Monday, February 28, 2011

On New Jersey Taxes and Pensions

by Andrew Gillen

Over at Quick and the Ed, Kevin Carey bashes on past and current New Jersey Governors. I’m all for bashing politicians, but the story Kevin tells is a bit… skewed.

Kevin’s version is that [evil] past Republicans cut taxes, and as a result did not fund teacher pensions. Fast forward to today, and [evil] current Republicans point to the underfunded pension and say we can’t afford to pay teachers their pensions.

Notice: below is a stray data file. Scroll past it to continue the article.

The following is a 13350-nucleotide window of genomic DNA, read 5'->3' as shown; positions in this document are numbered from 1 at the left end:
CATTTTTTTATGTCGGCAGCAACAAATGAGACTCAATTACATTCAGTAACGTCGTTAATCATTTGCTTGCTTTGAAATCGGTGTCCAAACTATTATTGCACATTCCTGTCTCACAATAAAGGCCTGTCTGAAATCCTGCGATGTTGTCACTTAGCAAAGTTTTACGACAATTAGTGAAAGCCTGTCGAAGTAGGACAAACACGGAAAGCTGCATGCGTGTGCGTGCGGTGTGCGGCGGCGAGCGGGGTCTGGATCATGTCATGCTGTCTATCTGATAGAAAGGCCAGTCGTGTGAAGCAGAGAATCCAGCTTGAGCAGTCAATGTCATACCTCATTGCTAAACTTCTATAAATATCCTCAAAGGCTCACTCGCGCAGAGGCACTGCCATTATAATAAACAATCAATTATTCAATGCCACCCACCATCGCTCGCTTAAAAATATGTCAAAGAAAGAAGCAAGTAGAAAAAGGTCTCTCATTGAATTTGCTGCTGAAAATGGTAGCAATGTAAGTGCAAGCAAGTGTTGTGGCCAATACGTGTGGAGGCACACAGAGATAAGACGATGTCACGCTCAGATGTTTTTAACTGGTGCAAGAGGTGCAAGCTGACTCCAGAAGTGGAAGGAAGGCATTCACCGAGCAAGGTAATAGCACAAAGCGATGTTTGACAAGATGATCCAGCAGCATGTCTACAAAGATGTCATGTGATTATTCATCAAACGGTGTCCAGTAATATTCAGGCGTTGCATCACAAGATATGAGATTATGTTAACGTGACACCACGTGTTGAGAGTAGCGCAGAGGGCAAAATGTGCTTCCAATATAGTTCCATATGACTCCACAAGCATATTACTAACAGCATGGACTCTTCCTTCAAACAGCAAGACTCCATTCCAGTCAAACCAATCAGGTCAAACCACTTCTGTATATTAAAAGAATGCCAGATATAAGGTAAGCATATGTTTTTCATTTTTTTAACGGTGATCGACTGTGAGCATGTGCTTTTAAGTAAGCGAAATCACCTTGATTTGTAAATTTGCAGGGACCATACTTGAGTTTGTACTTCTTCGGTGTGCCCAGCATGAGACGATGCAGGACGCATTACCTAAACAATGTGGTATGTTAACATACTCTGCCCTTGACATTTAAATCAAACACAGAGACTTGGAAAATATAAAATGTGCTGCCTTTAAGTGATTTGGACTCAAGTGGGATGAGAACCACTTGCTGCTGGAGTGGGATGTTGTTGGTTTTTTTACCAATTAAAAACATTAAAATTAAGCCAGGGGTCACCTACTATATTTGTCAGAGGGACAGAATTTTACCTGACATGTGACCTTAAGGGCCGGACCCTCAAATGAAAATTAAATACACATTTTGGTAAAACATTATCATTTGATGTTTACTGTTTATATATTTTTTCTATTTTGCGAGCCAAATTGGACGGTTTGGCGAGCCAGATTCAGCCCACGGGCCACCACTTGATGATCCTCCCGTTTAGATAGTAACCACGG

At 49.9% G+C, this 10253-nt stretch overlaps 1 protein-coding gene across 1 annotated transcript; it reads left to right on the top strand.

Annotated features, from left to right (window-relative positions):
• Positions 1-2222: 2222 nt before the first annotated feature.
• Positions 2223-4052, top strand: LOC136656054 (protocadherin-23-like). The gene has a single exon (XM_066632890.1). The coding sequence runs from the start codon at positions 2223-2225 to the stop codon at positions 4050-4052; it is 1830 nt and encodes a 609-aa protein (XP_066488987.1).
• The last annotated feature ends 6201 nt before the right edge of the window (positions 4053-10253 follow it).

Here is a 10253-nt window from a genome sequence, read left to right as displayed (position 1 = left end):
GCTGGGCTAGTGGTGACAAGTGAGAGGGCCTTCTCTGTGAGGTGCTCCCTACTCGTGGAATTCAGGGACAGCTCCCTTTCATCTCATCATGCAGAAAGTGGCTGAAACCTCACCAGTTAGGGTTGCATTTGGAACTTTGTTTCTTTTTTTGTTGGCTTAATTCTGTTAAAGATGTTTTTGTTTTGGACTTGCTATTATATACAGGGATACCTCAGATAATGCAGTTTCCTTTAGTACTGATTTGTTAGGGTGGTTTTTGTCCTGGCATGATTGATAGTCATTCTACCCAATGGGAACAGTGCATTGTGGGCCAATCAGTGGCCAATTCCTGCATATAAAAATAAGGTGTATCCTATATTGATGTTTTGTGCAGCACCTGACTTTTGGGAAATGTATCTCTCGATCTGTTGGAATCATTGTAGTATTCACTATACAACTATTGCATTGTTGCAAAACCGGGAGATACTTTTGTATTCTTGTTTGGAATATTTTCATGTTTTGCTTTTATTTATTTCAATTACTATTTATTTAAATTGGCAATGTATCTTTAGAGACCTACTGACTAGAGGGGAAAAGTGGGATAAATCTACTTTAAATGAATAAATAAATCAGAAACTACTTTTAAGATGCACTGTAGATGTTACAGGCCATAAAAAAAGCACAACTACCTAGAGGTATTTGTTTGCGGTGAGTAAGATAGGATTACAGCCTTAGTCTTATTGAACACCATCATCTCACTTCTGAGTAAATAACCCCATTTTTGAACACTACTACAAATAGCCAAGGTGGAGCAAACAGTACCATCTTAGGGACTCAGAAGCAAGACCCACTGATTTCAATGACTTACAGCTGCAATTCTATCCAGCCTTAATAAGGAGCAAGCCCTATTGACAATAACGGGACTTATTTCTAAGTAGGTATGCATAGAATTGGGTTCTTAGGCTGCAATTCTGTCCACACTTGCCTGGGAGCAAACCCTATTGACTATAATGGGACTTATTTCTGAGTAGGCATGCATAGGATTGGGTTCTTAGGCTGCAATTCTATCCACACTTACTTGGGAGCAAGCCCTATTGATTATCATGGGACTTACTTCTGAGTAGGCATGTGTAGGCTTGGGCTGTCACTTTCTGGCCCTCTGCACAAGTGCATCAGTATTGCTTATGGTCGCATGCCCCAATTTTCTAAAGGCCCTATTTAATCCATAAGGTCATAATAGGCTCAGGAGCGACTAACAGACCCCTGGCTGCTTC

There is just one little problem with this story. In 1997, when the tax cuts happened, the tax burden in New Jersey was 11% (total state and local taxes paid as a percent of total income). This was the fifth highest tax burden in the country. In 2009, their tax burden was 12.2%, the highest in the country.

It doesn’t make a whole lot of sense to blame tax cuts for the state of teachers’ pension funds when taxes went up. Moreover, if the state with the highest tax burden is unable/unwilling to fund pensions, then it doesn't seem like even higher taxes are going to remedy the situation.

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